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April 29, 2018

Kurt Busch

Chase Elliott

Lincoln, Alabama

THE MODERATOR: We're going to get started with our post race media availabilities. We are joined by our third‑place finisher, Chase Elliott, driver of the No.9 NAPA Auto Parts Chevrolet.
Chase, take us through the final surge there.
CHASE ELLIOTT: It was definitely interesting. Last few laps was really trying to make a run and do something there at the end. Those guys were being awfully patient with one another. I was very surprised. I mean, it was more than obvious that they were not going to help me move forward.
We had a solid car. I don't think it was the best car today, but we had a good car. Our team did a nice job overcoming a little bit of damage there mid portion of the race. Alan made a good call there towards the end to ultimately get us some track position and have a shot.
It was a pretty wild afternoon. Cars were hard to drive. Scared some people off from running three‑wide and four‑wide. That was interesting, as well. So could have been worse.
THE MODERATOR: We're also joined by Kurt Busch, driver of the No. 41 Monster Energy Haas Automation Ford.
Kurt, take us through the final surge to the finish.
KURT BUSCH: It was an awesome finish. But I thought two Stewart‑Haas cars running second and third should have been able to pull this off. Stenhouse came up from behind and tried to make some moves. Nine times out of the 10 the 17 car statistically is going to be the guy to beat at a plate race. Once he got to my rear bumper the one time and pushed me by Kevin, he didn't get to stay with me. I lost track of him.
Everybody from Chase and Stenhouse, everybody is back there three‑wide ripping and gouging, trying to go hard. It takes two cars to try to break through the leader. I'm happy that a Ford won. It wasn't the right one.
Kevin was in good position. I was going to roll with him in any direction that I could. We just got broken up by Stenhouse. Man, it's just so close. You wish you could go over and do it again. I feel like I left that one out on the table.

Q. Chase, could you talk about being the Chevy in the Ford sandwich there. You really were kind of the lone man and got it done.
CHASE ELLIOTT: Yeah, it was interesting. Like I said a second ago, I was really surprised with how patient they were being with one another. Really thought they would want to win a little more than what they did, or at least showed to me.
I tried to kind of break out of line and do a couple things there. Like I said, it was very obvious that nobody was going to help me, around me. It's hard to move forward. Even if I had just had one other person to help, I felt like it would have made a big difference. Like I said, could have been worse.

Q. Kurt, after the race, talked to Kevin. He said he felt like you guys got separated somehow. You touched on this, but you went out without him, but he wasn't expecting that. Were y'all planning on getting together and going to the front?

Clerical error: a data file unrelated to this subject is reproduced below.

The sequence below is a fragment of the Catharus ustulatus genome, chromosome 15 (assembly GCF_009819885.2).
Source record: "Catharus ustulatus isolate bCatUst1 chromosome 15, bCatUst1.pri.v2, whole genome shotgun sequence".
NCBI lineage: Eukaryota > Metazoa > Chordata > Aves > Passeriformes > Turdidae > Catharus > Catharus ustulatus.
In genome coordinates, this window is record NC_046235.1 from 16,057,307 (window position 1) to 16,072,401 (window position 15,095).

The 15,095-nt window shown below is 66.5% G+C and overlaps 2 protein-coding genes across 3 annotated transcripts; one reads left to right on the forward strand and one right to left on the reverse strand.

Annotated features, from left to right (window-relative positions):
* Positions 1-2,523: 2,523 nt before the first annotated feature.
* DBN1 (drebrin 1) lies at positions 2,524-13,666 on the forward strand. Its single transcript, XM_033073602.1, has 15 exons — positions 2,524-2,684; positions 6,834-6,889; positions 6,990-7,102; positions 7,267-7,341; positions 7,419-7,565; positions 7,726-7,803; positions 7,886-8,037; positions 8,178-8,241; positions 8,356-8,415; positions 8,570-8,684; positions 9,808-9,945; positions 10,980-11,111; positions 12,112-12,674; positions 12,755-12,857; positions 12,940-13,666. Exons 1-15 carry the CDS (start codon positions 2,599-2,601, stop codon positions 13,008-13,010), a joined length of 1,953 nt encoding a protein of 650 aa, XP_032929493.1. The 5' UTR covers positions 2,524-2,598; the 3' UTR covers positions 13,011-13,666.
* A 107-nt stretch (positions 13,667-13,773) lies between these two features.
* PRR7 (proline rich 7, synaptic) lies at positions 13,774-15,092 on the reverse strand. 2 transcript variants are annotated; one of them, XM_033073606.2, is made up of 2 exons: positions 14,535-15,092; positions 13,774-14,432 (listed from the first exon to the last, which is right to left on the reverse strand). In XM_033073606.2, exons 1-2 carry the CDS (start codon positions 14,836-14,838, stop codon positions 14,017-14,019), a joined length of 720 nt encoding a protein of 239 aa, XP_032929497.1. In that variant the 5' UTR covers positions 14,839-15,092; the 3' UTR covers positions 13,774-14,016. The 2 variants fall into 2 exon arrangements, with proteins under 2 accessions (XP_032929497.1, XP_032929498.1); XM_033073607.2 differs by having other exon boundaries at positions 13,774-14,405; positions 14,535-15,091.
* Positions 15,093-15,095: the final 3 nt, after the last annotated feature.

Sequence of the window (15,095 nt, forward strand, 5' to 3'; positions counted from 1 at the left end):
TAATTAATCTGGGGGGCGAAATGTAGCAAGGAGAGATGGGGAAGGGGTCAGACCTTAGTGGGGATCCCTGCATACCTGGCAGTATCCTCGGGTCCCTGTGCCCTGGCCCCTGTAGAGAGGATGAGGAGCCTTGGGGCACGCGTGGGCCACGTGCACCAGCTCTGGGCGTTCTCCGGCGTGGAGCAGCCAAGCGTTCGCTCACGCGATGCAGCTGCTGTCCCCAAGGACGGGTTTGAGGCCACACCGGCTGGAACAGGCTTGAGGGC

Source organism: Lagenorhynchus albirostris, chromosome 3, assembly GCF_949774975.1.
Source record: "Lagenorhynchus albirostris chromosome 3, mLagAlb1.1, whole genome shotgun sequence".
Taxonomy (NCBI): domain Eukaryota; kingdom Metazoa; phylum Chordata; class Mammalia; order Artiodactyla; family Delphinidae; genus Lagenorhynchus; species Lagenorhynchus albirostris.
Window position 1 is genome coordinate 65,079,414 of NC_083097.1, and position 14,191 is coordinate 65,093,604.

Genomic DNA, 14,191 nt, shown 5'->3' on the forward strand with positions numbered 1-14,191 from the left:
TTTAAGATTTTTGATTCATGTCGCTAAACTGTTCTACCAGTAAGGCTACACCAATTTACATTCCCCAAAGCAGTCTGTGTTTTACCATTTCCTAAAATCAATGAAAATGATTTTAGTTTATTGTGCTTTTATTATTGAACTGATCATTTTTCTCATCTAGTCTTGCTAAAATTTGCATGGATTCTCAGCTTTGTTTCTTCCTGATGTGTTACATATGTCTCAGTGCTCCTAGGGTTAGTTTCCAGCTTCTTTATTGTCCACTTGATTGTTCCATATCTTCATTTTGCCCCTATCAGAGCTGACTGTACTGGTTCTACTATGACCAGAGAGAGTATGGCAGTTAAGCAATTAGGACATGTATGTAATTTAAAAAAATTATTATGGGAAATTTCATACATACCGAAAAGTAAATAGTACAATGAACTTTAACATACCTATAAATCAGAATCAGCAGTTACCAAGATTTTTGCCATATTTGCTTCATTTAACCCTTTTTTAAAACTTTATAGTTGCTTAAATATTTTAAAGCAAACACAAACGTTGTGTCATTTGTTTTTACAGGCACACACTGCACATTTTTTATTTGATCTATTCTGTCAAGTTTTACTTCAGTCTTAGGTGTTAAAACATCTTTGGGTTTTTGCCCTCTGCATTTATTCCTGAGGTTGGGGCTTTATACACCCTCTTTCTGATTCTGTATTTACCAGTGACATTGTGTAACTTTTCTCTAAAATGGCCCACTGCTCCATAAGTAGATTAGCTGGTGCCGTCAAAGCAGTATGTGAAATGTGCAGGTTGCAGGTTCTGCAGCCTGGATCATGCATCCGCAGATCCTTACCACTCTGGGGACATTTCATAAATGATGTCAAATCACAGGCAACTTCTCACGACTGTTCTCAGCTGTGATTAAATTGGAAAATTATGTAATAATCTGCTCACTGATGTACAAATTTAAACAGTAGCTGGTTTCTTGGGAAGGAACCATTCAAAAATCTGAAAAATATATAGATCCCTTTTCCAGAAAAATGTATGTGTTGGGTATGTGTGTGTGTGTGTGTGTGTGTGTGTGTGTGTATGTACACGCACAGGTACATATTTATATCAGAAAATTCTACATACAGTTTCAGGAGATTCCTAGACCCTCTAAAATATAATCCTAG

KURT BUSCH: That's what common sense would say. I was going to roll with Kevin whichever direction he went. Stenhouse came with such a run from behind, I knew at that point the 9 would shove to the inside, then it would be the 17 and 41 to the outside. It happened for half a straightaway then things kind of broke apart with everybody getting stuck side‑by‑side.
If I had to do it all over again, I just needed to manage the run that the 17 had on me because when we stayed single file, the 22, the 4 and the 41, we could lay down some good lap times and the others couldn't quite catch us.

Q. Kurt, based on what Chase said, that he couldn't get any help, you guys were too patient, was that the strategy? Were you deliberately too patient, lined up together like that?
KURT BUSCH: Well, I mean, the guy that's leading the race is pretty fast. The guy that's second is really fast. The guy that's third is fast. When you time together three guys that are from the same manufacturer, that's what puts you in position to win.
But then once it's five to go, nobody's really caring who's got what brand underneath the hood, the shape of their car. It's my job as a teammate to help Kevin a little bit further down into getting two to go, one to go. Then there's Stenhouse, who has won a lot of these plate races recently. He came in there with a head of steam. I wanted to roll with him. Didn't materialize.
That's how we got all strung out, trying to be the one guy by himself, where you need three to kind of hook up and go and try to pass the leader.

Q. How difficult was passing today? Did the rules package have anything to do with that?
KURT BUSCH: I feel like the ride height rule dropped the rear of the car even more from where it was at Daytona. When you look at some of the numbers, there's less downforce on the cars. These rear spoilers still to me are way too narrow. They need to be all the way out to the edge of the fender so it's easier to side draft off of people. That would help with stability and with side drafting.
THE MODERATOR: Gentlemen, thanks for joining us.

FastScripts Transcript by ASAP Sports

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